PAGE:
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Is there an SUV Deduction?

SUVs can only be deducted if used for farming business purposes.
By 2004, the federal tax rules allowing businesses to write off SUV purchases became stricter.
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  • Written By: Josie Myers
  • Edited By: Bronwyn Harris
  • Last Modified Date: 19 October 2014
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The Sport Utility Vehicle (SUV) deduction was put into place in the mid 20th century to help farmers who used the vehicles for business purposes. When the luxury SUV hit the market, this deduction became a way for any self-employed business owners to write off their large vehicle purchases as business expenses. The SUV deduction was modified in 2004 to make it slightly less beneficial for those seeking to buy large vehicles for non-farming purposes.

When the SUV deduction loophole was first discovered, small business owners were able to write off nearly the entire purchase of a luxury SUV over the course of five years. At the time, any business owner who purchased a vehicle over 6,000 lbs (2,721 kg) could write off up to $100,000 US Dollar (USD) of the purchase. The code that was initially intended just for farmers to purchase vehicles for hauling was being used for high income earners to write off gas guzzling luxury SUVs.

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By 2004, the Internal Revenue Service (IRS) had caught on to the loophole and began closing it, although many would argue it is still very much open. The $100,000 USD ceiling was adjusted down to $25,000 USD and the vehicle must be driven for business more than 50% of the time. The SUV deduction is claimed under section 179 Business Expenses for those who file a Schedule C as a business or corporation. The vehicle must be a four wheeled vehicle intended to carry passengers that is between 6,000 and 14,000 lbs (2,721 and 6,350 kg).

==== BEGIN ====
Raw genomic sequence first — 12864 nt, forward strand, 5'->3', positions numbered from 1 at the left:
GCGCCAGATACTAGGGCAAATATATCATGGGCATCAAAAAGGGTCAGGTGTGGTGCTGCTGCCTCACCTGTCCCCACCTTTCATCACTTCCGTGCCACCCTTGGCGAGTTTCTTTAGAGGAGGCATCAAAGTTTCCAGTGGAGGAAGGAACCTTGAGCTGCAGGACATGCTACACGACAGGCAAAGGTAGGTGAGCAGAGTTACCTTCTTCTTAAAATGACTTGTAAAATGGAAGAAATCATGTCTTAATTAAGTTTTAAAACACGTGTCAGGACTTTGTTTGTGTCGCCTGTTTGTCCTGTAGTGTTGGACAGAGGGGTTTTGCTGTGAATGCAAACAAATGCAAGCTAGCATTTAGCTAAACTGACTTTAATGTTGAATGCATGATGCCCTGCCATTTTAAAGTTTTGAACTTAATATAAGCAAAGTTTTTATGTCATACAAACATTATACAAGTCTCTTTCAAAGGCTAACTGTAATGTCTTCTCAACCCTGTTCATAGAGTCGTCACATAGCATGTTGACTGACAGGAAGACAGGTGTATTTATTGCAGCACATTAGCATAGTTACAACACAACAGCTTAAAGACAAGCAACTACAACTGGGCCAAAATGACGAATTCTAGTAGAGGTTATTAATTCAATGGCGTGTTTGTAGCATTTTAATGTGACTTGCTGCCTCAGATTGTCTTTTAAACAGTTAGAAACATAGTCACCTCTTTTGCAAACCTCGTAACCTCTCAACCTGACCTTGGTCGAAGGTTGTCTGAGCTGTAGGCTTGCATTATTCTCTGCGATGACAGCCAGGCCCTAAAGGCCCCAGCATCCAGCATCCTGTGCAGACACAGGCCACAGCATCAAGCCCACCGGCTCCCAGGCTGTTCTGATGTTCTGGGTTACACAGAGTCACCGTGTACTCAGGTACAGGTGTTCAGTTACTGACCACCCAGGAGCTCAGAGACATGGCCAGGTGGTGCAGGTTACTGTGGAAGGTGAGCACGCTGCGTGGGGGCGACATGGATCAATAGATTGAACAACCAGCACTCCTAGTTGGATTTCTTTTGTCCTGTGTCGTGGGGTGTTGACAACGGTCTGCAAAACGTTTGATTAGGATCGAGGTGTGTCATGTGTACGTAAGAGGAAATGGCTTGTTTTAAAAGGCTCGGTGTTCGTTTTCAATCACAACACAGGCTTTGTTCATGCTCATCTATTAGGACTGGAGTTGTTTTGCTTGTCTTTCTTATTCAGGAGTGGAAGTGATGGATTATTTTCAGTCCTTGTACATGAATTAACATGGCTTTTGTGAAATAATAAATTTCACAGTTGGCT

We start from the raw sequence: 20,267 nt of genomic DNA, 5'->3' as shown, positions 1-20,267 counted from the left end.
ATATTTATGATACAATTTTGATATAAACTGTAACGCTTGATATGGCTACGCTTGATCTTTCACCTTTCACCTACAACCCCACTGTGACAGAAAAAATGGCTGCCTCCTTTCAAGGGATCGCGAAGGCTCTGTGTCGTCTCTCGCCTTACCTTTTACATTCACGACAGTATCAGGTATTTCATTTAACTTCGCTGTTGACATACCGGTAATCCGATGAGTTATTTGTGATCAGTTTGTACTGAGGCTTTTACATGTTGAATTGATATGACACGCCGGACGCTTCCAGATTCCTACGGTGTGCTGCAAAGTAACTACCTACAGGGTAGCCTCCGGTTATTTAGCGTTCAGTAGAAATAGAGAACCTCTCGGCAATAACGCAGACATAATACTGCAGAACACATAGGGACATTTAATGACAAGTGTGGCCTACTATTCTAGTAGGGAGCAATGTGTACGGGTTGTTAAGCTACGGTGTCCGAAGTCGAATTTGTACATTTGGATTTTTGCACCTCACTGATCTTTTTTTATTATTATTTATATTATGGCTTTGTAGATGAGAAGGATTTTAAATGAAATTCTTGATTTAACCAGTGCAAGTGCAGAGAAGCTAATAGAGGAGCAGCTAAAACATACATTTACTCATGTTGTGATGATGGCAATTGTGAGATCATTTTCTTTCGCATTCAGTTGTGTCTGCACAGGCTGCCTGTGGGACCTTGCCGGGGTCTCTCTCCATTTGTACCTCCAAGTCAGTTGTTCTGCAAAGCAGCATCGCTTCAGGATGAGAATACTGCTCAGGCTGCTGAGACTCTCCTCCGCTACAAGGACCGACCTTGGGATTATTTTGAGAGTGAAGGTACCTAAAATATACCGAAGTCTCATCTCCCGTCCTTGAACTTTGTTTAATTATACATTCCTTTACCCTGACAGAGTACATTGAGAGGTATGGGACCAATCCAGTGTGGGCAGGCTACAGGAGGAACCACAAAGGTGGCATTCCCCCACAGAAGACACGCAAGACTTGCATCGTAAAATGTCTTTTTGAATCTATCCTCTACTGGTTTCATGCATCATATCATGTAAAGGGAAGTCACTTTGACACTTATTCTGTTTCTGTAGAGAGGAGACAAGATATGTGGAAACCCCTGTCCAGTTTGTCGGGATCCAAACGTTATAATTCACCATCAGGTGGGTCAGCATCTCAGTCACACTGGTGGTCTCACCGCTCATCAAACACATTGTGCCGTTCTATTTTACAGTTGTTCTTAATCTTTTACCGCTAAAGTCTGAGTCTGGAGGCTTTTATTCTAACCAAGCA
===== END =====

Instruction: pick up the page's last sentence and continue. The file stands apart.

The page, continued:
The SUV deduction must be taken as a percentage of the business driving. For example, if $20,000 USD was amount paid for the vehicle in one year, and it was used 70% of the time for business, the 179 deduction would be $14,000 USD. Any time that business usage falls below 50%, the vehicle can no longer be claimed as a business expense.

The $25,000 USD deduction must be taken in the first year of purchase, but depreciation expenses can be taken over five years. For example, an SUV is used 100% for business purposes and the original cost was $40,000 USD. In the first year, $25,000 can be written off between depreciation and initial expense. For the following 4 years, the remaining $15,000 can be written off as depreciation expenses. If the vehicle is not used for at least 50% business purposes in the first year of purchase, it can not be claimed at all.

This loophole, combined with the fact that SUVs are not subject to the 5% luxury tax on high priced vehicles, makes them an attractive prospect to many business owners. Environmental groups argue that this tax break encourages large vehicle purchases that in turn create excess emissions and fossil fuel use. Many who are opposed to the SUV deduction believe it should be replaced with a reward for small vehicle or hybrid purchases.

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